Mining and Writing in the Gilded Age
Mines have always been hard and dangerous places. They have also been as dependent upon imaginative writing as upon the extraction of precious materials. This study of a broad range of responses to gold and silver mining in the late nineteenth century sets the literary writings of figures such as Mark Twain, Mary Hallock Foote, Bret Harte, and Jack London within the context of writing and representation produced by people involved in the industry: miners and journalists, as well as writers of folklore and song.
Floyd begins by considering some of the grand narratives the industry has generated. She goes on to discuss particular places and the distinctive work they generated—the short fictions of the California Gold Rush, the Sagebrush journalism of Nevada’s Comstock Lode, Leadville romance, and the popular culture of the Klondike.
With excursions to Canada, South Africa, and Australia, Floyd looks at how the experience of a destructive and chaotic industry produced a global literature.
Recent Discoveries and New Research
“A unique, significant contribution to our maturing studies of the Clovis era.”—Gary Haynes, author of The Early Settlement of North America: The Clovis Era
The Paleoindian Clovis culture is known for distinctive stone and bone tools often associated with mammoth and bison remains, dating back some 13,500 years. While the term Clovis is known to every archaeology student, few books have detailed the specifics of Clovis archaeology. This collection of essays investigates caches of Clovis tools, many of which have only recently come to light. These caches are time capsules that allow archaeologists to examine Clovis tools at earlier stages of manufacture than the broken and discarded artifacts typically recovered from other sites. The studies comprising this volume treat methodological and theoretical issues including the recognition of Clovis caches, Clovis lithic technology, mobility, and land use.
The First Colorado Infantry represents the expectations and experiences of citizen soldiers in America's quest for empire at the end of the nineteenth century. In his study, Geoffrey Hunt includes charts that document the reorganization of the Colorado National Guard during the late nineteenth century, the U.S. Army command structure in the Philippines, 1898-1899, and the volunteer regiments' members' deaths in the Philippines.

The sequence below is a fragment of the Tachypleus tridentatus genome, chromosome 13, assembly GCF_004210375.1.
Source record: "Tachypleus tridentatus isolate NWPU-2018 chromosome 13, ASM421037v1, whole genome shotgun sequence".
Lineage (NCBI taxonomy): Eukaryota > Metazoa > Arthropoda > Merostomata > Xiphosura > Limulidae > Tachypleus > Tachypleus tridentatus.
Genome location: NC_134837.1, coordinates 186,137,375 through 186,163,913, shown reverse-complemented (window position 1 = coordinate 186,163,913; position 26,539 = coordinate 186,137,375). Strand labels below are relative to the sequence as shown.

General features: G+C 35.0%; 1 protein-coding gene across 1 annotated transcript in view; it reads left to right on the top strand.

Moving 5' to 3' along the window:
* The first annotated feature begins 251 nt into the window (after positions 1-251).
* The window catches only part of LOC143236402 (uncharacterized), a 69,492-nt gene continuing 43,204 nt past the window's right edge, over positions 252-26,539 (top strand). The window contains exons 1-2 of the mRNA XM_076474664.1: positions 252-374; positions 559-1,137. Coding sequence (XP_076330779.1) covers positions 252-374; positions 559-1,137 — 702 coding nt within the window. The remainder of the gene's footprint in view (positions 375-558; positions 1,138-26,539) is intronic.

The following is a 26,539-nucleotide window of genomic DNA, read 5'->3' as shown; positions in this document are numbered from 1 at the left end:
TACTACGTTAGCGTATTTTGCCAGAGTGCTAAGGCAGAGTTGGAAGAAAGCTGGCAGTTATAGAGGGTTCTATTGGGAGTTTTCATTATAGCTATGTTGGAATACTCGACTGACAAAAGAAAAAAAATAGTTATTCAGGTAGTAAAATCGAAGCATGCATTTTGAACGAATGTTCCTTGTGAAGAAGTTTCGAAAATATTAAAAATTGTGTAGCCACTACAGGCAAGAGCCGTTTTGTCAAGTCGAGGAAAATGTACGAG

Indians, Priests, and Settlers
In the seventeenth and eighteenth centuries northwestern Mexico was the scene of ongoing conflict among three distinct social groups—Indians, religious orders of priests, and settlers. Priests hoped to pacify Indians, who in turn resisted the missionary clergy. Settlers, who often encountered opposition from priests, sought to dominate Indians, take over their land, and, when convenient, exploit them as servants and laborers. Indians struggled to maintain control of their traditional lands and their cultures and persevere in their ancient enmities with competing peoples, with whom they were often at war. The missionaries faced conflicts within their own orders, between orders, and between the orders and secular clergy. Some settlers championed Indian rights against the clergy, while others viewed Indians as ongoing impediments to economic development and viewed the priests as obstructionists.
In this study, Yetman, distinguished scholar of Sonoran history and culture, examines seven separate instances of such conflict, each of which reveals a different perspective on this complicated world. Based on extensive archival research, Yetman’s account shows how the settlers, due to their persistence in these conflicts, emerged triumphant, with the Jesuits disappearing from the scene and Indians pushed into the background.
Southern Baptists in New Mexico, 1938-1995
How did a southern evangelical religion, culturally, racially, and geographically homogeneous, become the largest Protestant denomination by 1960 in a region as diverse as New Mexico? And why did the Baptist Church's growth in New Mexico level off after the mid 1980s? In examining these two questions, historian Daniel Carnett connects the answers to national trends in the history of Protestant America in the twentieth century.